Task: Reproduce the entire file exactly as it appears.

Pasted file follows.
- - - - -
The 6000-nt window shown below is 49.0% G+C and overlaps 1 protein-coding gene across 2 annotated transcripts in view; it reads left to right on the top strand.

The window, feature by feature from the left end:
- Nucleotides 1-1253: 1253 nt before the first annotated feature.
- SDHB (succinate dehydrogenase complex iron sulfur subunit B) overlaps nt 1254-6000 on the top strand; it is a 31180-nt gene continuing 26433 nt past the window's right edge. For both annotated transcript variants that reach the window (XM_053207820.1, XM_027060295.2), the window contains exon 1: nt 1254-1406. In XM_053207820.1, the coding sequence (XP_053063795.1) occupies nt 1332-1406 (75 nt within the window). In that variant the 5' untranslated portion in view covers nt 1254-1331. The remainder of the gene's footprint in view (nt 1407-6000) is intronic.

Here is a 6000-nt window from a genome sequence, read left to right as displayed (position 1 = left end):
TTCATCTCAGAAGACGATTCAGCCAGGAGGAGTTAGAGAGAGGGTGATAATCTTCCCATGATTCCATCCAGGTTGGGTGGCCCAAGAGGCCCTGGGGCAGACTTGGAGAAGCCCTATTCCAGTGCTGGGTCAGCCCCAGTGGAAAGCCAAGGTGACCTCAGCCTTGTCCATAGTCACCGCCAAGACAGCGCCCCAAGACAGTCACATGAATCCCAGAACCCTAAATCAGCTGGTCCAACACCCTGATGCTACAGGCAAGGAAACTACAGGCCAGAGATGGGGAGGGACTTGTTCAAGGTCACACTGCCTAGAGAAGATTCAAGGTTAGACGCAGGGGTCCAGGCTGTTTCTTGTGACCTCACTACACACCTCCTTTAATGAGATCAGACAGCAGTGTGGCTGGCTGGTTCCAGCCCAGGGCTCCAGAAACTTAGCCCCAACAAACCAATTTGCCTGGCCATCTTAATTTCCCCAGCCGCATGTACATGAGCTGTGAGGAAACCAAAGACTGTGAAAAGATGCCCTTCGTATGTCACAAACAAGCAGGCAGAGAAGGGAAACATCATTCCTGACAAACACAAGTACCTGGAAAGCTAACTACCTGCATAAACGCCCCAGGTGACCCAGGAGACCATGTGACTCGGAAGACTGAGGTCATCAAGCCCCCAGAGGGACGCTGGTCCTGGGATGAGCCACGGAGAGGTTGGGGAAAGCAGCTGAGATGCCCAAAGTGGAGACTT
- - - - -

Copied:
The 6000-nt window shown below is 49.0% G+C and overlaps 1 protein-coding gene across 2 annotated transcripts in view; it reads left to right on the top strand.

The window, feature by feature from the left end:
- Nucleotides 1-1253: 1253 nt before the first annotated feature.
- SDHB (succinate dehydrogenase complex iron sulfur subunit B) overlaps nt 1254-6000 on the top strand; it is a 31180-nt gene continuing 26433 nt past the window's right edge. For both annotated transcript variants that reach the window (XM_053207820.1, XM_027060295.2), the window contains exon 1: nt 1254-1406. In XM_053207820.1, the coding sequence (XP_053063795.1) occupies nt 1332-1406 (75 nt within the window). In that variant the 5' untranslated portion in view covers nt 1254-1331. The remainder of the gene's footprint in view (nt 1407-6000) is intronic.

Here is a 6000-nt window from a genome sequence, read left to right as displayed (position 1 = left end):
TTCATCTCAGAAGACGATTCAGCCAGGAGGAGTTAGAGAGAGGGTGATAATCTTCCCATGATTCCATCCAGGTTGGGTGGCCCAAGAGGCCCTGGGGCAGACTTGGAGAAGCCCTATTCCAGTGCTGGGTCAGCCCCAGTGGAAAGCCAAGGTGACCTCAGCCTTGTCCATAGTCACCGCCAAGACAGCGCCCCAAGACAGTCACATGAATCCCAGAACCCTAAATCAGCTGGTCCAACACCCTGATGCTACAGGCAAGGAAACTACAGGCCAGAGATGGGGAGGGACTTGTTCAAGGTCACACTGCCTAGAGAAGATTCAAGGTTAGACGCAGGGGTCCAGGCTGTTTCTTGTGACCTCACTACACACCTCCTTTAATGAGATCAGACAGCAGTGTGGCTGGCTGGTTCCAGCCCAGGGCTCCAGAAACTTAGCCCCAACAAACCAATTTGCCTGGCCATCTTAATTTCCCCAGCCGCATGTACATGAGCTGTGAGGAAACCAAAGACTGTGAAAAGATGCCCTTCGTATGTCACAAACAAGCAGGCAGAGAAGGGAAACATCATTCCTGACAAACACAAGTACCTGGAAAGCTAACTACCTGCATAAACGCCCCAGGTGACCCAGGAGACCATGTGACTCGGAAGACTGAGGTCATCAAGCCCCCAGAGGGACGCTGGTCCTGGGATGAGCCACGGAGAGGTTGGGGAAAGCAGCTGAGATGCCCAAAGTGGAGACTT